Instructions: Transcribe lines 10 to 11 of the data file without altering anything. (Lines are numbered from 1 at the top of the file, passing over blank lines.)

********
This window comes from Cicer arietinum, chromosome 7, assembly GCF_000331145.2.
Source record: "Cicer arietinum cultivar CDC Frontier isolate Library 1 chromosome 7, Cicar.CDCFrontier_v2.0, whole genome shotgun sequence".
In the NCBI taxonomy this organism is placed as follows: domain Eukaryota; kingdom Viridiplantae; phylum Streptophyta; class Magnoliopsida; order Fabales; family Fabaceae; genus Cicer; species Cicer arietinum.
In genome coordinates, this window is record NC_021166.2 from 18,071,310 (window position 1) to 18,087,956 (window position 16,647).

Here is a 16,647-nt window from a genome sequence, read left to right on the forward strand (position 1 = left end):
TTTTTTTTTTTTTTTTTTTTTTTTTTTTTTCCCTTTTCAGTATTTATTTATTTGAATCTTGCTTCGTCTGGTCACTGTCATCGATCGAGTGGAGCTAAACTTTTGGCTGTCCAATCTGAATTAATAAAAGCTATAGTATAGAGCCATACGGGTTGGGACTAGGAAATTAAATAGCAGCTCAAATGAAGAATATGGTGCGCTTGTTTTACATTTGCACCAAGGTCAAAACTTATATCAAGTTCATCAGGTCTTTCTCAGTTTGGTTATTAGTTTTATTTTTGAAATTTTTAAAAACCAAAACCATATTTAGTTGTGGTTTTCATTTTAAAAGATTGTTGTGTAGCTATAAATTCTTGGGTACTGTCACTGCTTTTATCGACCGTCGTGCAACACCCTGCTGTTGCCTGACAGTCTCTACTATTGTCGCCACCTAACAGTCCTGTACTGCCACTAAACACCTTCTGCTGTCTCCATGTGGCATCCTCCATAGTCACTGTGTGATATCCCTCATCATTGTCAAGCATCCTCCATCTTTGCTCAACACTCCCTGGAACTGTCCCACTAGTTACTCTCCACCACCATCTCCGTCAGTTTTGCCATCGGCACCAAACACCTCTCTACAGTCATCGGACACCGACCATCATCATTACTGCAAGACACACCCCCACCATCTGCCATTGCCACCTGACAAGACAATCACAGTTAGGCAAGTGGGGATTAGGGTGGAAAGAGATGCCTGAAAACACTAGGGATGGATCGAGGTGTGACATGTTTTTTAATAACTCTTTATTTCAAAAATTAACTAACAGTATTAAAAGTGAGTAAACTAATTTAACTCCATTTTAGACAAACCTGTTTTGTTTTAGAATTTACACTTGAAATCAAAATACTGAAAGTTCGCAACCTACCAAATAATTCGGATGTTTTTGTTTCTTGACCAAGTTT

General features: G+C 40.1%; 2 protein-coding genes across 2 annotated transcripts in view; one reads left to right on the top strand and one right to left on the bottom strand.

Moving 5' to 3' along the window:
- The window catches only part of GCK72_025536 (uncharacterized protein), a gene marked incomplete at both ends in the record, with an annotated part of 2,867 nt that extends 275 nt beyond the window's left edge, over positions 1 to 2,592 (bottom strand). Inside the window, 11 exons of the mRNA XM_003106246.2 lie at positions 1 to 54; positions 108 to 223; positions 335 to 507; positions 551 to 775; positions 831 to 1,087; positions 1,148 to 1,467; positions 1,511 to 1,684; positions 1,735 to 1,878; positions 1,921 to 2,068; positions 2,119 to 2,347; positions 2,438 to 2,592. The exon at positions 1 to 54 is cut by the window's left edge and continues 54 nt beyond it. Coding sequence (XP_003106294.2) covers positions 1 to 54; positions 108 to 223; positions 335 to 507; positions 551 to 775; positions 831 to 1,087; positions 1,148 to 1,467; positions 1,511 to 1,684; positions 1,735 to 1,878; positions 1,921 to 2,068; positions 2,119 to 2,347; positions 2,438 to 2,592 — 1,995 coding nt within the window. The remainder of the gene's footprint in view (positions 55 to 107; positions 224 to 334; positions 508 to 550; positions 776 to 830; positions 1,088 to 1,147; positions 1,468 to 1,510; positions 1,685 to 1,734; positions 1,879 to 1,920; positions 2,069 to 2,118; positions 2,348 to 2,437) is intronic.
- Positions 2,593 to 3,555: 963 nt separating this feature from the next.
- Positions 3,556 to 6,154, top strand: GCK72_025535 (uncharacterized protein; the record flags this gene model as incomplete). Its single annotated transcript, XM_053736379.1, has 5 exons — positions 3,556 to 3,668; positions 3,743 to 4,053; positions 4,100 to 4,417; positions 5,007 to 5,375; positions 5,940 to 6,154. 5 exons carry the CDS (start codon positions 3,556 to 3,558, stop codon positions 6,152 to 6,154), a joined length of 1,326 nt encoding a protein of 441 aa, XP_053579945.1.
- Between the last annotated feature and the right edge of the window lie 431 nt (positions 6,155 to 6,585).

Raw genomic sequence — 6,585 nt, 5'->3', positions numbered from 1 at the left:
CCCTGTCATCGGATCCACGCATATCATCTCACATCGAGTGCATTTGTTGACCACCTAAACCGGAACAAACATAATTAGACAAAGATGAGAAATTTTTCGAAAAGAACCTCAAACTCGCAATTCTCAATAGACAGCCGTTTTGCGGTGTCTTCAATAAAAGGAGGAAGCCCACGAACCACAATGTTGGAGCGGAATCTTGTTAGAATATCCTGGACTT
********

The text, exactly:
- Positions 2,593 to 3,555: 963 nt separating this feature from the next.
- Positions 3,556 to 6,154, top strand: GCK72_025535 (uncharacterized protein; the record flags this gene model as incomplete). Its single annotated transcript, XM_053736379.1, has 5 exons — positions 3,556 to 3,668; positions 3,743 to 4,053; positions 4,100 to 4,417; positions 5,007 to 5,375; positions 5,940 to 6,154. 5 exons carry the CDS (start codon positions 3,556 to 3,558, stop codon positions 6,152 to 6,154), a joined length of 1,326 nt encoding a protein of 441 aa, XP_053579945.1.